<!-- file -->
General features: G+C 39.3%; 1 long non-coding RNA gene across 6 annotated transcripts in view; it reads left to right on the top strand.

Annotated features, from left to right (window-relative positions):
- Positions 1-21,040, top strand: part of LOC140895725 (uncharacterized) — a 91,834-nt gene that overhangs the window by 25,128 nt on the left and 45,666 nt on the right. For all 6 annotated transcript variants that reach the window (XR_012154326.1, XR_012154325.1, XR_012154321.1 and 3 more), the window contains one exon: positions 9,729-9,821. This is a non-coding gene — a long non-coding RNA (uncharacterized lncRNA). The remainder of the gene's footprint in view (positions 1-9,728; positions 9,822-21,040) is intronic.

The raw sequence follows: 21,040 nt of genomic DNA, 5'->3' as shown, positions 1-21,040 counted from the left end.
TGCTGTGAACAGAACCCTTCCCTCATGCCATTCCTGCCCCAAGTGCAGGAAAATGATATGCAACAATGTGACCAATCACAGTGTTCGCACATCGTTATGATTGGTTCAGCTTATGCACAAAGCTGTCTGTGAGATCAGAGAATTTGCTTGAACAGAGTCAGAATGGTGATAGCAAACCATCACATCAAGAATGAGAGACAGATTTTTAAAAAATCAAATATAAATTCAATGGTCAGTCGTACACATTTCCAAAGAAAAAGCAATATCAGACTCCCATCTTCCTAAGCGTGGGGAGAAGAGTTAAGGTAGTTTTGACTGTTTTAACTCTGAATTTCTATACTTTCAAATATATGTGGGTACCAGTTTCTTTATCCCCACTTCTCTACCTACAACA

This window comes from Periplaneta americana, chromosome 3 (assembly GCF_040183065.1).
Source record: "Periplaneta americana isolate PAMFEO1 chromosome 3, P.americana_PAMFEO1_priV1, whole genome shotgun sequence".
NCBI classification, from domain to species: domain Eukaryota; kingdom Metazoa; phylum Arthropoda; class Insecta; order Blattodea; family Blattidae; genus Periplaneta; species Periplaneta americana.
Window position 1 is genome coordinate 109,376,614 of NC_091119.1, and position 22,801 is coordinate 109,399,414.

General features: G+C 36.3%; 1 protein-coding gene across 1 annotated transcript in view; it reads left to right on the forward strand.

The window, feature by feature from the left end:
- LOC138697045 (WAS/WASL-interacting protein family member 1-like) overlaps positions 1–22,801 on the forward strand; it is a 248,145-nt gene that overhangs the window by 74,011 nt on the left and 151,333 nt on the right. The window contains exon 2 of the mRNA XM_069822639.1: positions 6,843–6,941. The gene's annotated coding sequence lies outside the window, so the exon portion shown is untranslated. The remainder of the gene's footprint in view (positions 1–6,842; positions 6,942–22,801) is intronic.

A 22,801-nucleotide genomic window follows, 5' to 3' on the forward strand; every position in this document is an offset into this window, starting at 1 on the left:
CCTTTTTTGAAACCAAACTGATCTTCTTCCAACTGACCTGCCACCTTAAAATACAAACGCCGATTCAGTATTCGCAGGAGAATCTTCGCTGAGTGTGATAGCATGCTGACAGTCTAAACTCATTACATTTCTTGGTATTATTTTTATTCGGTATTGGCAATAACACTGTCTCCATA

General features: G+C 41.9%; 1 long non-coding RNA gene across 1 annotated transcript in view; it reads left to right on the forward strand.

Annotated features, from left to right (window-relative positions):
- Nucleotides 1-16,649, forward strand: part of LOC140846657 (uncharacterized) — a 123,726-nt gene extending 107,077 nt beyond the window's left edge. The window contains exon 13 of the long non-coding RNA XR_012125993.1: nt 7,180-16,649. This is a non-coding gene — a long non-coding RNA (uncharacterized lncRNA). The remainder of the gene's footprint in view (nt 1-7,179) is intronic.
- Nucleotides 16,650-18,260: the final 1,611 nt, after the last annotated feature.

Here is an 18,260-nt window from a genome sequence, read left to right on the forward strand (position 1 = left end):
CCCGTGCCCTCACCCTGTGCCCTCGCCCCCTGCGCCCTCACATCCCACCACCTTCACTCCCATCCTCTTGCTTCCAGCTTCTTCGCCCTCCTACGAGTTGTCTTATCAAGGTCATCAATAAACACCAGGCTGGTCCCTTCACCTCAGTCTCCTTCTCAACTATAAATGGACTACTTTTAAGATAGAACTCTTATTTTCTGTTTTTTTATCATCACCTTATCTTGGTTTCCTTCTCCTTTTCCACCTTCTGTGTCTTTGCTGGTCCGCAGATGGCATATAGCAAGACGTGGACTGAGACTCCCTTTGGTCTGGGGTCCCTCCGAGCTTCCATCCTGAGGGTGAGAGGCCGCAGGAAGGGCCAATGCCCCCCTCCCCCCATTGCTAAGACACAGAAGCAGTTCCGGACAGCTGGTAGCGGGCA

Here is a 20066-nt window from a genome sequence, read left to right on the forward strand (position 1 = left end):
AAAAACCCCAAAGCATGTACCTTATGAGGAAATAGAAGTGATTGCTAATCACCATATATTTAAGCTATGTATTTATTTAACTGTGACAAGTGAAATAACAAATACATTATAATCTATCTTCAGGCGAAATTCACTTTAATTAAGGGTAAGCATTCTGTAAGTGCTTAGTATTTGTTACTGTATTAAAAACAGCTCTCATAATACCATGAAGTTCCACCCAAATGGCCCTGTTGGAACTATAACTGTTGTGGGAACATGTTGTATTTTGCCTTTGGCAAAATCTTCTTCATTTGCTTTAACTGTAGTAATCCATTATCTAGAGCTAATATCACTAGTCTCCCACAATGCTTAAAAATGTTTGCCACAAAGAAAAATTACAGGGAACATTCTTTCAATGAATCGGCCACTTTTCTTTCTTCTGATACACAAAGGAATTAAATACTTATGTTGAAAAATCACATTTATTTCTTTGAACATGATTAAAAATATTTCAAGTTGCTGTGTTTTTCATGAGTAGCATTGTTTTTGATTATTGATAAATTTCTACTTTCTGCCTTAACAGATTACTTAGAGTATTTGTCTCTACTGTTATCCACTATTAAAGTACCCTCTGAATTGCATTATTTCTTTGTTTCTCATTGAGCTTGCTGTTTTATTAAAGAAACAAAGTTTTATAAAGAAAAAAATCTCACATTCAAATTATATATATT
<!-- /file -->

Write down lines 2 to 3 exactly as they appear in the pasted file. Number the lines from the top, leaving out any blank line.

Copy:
Annotated features, from left to right (window-relative positions):
- Positions 1-21,040, top strand: part of LOC140895725 (uncharacterized) — a 91,834-nt gene that overhangs the window by 25,128 nt on the left and 45,666 nt on the right. For all 6 annotated transcript variants that reach the window (XR_012154326.1, XR_012154325.1, XR_012154321.1 and 3 more), the window contains one exon: positions 9,729-9,821. This is a non-coding gene — a long non-coding RNA (uncharacterized lncRNA). The remainder of the gene's footprint in view (positions 1-9,728; positions 9,822-21,040) is intronic.